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{{CogPsy}} 

{{Sound measurements}} 

{{Sound measurements}} 




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==Sound pressure== 
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{{Sound measurements}} 

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'''Sound pressure''' is the local [[pressure]] deviation from the ambient (average, or equilibrium) pressure caused by a [[sound]] [[wave]]. Sound pressure can be measured using a [[microphone]] in air and a [[hydrophone]] in water. The SI unit for sound pressure is the [[pascal (unit)pascal]] (symbol: Pa). The instantaneous sound pressure is the deviation from the local ambient pressure ''p''<sub>0</sub> caused by a [[sound]] wave at a given location and given instant in time. The effective sound pressure is the [[root mean square]] of the instantaneous sound pressure over a given interval of time (or space). In a sound wave, the complementary variable to sound pressure is the [[particle velocityacoustic particle velocity]]. For small amplitudes, sound pressure and particle velocity are linearly related and their ratio is the [[acoustic impedance]]. The acoustic impedance depends on both the characteristics of the wave and the [[Transmission mediummedium]]. The local instantaneous [[sound intensity]] is the product of the sound pressure and the acoustic particle velocity and is, therefore, a vector quantity. 




− 
'''Sound pressure''' is the [[pressure]] deviation from the local ambient pressure caused by a [[sound]] [[wave]]. Sound pressure can be measured using a [[microphone]] in air and a [[hydrophone]] in water. The SI unit for sound pressure is the [[pascal]] (symbol: Pa). The instantaneous sound pressure is the deviation from the local ambient pressure ''p''<sub>0</sub> caused by a sound wave at a given location and given instant in time. The effective sound pressure is the [[root mean square]] of the instantaneous sound pressure over a given interval of time. In a sound wave, the complementary variable to sound pressure is the [[particle velocityacoustic particle velocity]]. For small amplitudes, sound pressure and particle velocity are linearly related and their ratio is the [[acoustic impedance]]. The acoustic impedance depends on both the characteristics of the wave and the [[medium]]. The local instantaneous [[sound intensity]] is the product of the sound pressure and the acoustic partical velocity and is, therefore, a vector quantity. 
+ 
The sound pressure deviation ''p'' is 
− 


− 
The sound pressure deviation ''p'' is: 


:<math> 

:<math> 
− 
p = \frac{F}{A} 
+ 
p = \frac{F}{A} \,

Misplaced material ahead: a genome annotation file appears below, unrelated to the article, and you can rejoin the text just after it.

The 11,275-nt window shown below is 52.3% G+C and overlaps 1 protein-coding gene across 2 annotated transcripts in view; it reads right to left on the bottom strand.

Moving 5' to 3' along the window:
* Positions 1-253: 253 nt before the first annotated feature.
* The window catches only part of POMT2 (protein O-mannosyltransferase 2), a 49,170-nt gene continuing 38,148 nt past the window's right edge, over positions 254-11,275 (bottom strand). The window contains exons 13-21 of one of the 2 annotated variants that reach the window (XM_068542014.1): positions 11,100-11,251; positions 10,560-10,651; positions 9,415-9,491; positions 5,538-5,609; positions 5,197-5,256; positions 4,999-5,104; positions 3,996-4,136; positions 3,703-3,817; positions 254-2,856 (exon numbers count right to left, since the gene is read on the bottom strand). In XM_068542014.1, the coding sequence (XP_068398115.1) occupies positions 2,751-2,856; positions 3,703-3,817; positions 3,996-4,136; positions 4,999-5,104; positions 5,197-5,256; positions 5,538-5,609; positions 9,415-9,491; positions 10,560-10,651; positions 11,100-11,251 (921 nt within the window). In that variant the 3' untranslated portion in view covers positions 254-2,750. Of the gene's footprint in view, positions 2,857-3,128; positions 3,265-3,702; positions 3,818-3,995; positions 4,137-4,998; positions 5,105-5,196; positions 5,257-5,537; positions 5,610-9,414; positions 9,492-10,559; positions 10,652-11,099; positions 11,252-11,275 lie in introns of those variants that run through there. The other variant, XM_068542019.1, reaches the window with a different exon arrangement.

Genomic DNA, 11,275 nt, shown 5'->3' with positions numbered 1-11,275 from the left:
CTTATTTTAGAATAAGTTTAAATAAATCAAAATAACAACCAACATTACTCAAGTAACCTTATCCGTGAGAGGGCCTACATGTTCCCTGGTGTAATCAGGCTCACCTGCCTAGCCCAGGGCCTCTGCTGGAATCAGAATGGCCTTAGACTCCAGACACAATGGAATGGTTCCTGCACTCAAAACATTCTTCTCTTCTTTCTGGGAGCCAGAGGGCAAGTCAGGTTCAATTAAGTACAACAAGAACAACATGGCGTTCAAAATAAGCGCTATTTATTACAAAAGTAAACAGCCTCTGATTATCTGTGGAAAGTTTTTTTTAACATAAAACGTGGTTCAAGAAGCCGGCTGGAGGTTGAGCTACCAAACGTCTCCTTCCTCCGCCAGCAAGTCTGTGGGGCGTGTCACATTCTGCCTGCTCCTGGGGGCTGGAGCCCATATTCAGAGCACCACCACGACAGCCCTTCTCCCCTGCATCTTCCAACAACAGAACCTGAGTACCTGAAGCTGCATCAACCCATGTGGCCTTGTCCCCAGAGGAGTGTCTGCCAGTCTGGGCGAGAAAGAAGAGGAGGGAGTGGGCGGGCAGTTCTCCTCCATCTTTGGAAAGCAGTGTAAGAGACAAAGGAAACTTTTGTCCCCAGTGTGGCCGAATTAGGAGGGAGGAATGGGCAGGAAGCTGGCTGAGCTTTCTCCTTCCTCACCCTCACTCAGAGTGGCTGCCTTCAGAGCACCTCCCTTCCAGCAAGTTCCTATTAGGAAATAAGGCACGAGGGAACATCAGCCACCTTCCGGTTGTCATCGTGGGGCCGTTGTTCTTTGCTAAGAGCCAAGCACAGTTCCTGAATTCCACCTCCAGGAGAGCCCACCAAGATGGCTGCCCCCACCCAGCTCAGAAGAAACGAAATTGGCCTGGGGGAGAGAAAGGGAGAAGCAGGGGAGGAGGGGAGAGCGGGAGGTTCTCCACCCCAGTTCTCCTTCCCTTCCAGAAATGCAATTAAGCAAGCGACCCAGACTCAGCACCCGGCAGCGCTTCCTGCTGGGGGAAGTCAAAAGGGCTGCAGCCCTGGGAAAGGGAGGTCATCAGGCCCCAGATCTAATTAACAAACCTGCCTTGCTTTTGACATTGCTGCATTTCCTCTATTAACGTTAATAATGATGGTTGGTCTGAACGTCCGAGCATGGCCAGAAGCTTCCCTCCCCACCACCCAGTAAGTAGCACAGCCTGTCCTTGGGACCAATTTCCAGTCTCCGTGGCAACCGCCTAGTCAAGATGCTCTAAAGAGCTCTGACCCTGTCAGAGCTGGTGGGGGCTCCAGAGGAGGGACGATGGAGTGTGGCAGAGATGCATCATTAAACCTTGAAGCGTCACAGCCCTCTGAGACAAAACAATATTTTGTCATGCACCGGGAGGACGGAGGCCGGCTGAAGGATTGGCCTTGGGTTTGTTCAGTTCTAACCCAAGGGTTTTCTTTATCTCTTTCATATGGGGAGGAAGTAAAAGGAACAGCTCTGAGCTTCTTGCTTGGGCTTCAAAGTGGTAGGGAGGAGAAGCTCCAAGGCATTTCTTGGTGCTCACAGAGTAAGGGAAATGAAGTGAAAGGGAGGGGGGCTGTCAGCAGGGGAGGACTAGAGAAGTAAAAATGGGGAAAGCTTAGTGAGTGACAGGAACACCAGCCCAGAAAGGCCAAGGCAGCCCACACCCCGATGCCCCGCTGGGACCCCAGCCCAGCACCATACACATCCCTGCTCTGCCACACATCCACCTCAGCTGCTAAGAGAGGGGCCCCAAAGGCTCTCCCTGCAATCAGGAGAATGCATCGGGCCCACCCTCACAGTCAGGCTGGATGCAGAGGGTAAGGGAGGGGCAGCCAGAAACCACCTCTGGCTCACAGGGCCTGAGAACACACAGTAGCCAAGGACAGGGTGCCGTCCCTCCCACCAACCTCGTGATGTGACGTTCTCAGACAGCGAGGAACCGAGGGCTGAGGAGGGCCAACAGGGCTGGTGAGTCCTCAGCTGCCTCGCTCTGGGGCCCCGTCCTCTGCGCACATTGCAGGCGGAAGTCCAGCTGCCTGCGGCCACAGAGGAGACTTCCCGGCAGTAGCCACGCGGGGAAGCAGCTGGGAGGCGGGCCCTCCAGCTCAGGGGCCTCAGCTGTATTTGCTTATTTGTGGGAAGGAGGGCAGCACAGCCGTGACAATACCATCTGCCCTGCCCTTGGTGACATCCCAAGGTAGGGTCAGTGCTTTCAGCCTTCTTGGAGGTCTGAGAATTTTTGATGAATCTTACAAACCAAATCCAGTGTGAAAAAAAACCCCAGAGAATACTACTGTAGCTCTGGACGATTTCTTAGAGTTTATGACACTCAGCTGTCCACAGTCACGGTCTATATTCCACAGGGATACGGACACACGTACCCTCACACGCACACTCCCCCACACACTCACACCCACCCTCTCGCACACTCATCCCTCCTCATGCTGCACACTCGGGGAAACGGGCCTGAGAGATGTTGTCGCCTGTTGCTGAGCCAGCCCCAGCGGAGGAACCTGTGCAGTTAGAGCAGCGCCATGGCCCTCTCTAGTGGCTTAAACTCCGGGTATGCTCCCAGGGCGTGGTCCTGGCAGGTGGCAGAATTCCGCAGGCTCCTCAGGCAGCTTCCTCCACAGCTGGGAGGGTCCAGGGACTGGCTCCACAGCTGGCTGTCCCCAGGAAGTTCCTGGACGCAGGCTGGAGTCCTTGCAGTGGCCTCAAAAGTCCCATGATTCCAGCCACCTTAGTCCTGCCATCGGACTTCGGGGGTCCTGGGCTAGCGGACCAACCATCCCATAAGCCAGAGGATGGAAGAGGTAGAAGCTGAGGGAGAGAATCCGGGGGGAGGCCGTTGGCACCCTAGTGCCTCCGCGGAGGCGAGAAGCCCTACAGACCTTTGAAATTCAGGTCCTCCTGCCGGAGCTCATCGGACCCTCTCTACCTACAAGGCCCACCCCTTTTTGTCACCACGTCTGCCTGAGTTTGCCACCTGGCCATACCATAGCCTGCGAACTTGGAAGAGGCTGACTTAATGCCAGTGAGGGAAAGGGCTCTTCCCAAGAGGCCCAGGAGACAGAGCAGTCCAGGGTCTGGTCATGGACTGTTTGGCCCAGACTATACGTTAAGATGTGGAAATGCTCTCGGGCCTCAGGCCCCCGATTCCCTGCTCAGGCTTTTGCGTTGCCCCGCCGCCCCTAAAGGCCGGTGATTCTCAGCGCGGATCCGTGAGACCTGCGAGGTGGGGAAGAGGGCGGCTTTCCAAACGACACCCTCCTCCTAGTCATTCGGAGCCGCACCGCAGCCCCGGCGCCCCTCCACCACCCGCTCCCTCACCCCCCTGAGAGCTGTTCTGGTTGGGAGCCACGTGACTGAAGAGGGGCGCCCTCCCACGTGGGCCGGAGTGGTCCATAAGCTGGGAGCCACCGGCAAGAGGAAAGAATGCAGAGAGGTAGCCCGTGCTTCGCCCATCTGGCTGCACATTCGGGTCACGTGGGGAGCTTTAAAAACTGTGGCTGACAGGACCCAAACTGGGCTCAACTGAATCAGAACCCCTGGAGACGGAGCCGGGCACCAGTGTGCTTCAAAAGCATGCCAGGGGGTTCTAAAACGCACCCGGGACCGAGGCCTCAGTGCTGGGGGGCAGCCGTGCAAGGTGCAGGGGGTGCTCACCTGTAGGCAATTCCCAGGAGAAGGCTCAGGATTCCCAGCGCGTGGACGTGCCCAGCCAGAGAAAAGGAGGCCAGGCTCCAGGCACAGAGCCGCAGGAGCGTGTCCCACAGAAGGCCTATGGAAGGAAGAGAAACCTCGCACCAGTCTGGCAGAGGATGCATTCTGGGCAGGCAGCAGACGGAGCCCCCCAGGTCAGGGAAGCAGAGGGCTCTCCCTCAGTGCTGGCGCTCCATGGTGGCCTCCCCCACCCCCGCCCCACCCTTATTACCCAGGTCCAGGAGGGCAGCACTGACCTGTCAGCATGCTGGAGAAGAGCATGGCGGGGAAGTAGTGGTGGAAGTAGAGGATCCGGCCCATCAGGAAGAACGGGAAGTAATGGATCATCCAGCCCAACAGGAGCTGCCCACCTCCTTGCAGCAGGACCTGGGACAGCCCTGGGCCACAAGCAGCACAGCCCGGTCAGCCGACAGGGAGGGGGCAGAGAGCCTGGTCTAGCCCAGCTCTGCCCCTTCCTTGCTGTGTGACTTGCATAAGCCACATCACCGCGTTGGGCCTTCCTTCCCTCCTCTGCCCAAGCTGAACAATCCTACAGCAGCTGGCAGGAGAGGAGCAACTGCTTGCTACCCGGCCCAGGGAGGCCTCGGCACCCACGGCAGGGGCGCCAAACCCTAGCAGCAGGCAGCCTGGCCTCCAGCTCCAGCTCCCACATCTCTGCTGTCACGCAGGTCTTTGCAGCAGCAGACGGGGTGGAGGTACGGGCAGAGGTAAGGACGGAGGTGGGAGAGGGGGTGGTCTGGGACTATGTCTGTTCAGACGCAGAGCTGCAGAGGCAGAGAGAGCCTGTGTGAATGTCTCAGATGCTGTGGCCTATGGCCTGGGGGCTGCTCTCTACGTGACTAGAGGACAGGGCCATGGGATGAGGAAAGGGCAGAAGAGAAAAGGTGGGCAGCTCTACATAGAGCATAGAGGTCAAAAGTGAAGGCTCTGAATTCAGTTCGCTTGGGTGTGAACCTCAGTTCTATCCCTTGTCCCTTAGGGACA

</math> 

</math> 
− 
F = force<br> 

− 
A = area 





− 
The entire pressure '' p<sub>total</sub> is: 
+ 
where 
− 
:<math>p_{total} = p_0 + p \, 
+ 
:''F'' = force, 

+ 
:''A'' = area. 

+ 


+ 
The entire pressure ''p''<sub>total</sub> is 

+ 
:<math> 

+ 
p_\mathrm{total} = p_0 + p \, 

</math> 

</math> 
− 
''p''<sub>0</sub> = local ambient pressure<br> 
+ 

− 
''p'' = sound pressure deviation 
+ 
where 

+ 
:''p''<sub>0</sub> = local ambient pressure, 

+ 
:''p'' = sound pressure deviation. 





==Sound pressure level== 

==Sound pressure level== 
− 
'''Sound pressure level''' (SPL) or sound level ''L''<sub>p</sub> is a [[logarithmic scalelogarithmic measure]] of the [[rms]] [[pressure]] (force/area) of a particular noise relative to a reference noise source. It is usually measured in [[decibels]] ('''dB (SPL)''', '''dBSPL''', or '''dB<sub>SPL</sub>'''). 
+ 
'''Sound pressure level''' (SPL) or [[sound]] [[level]] ''L''<sub>p</sub> is a [[logarithmic scalelogarithmic measure]] of the [[root mean squarerms]] sound [[pressure]] of a sound relative to a reference value. It is measured in [[decibels]] (dB). Sometimes variants are used such as dB (SPL), dBSPL, or dB<sub>SPL</sub>. These variants are not permitted by [[SI]]. 

:<math> 

:<math> 
− 
L_\mathrm{p}=10\, \log_{10}\left(\frac{{p}^2}{{p_0}^2}\right) =20\, \log_{10}\left(\frac{p}{p_0}\right)\mbox{ dB} 
+ 
L_p=10 \log_{10}\left(\frac{p^2_{\mathrm{{rms}}}}{p^2_{\mathrm{ref}}}\right) =20 \log_{10}\left(\frac{p_{\mathrm{rms}}}{p_{\mathrm{ref}}}\right)\mbox{ dB} \, 

</math> 

</math> 

+ 
where <math>p_{\mathrm{ref}}</math> is the reference sound pressure and <math>p_{\mathrm{rms}}</math> is the rms sound pressure being measured.<ref>Sometimes reference sound pressure is denoted ''p''<sub>0</sub>, not to be confused with the (much higher) ambient pressure.</ref> 




− 
:where ''p''<sub>0</sub> is the reference [[sound pressure]] and ''p'' is the [[rootmeansquare]] sound pressure being measured. 
+ 
The commonly used reference sound pressure in air is <math>p_{\mathrm{ref}}</math> = 20 [[micropascalµPa]] (rms). In underwater acoustics, the reference sound pressure is <math>p_{\mathrm{ref}}</math> = 1 µPa (rms). 




− 
The commonly used reference sound pressure in air is ''p''<sub>0</sub> = 20 [[micropascalµPa]] ([[rootmeansquare]]). 
+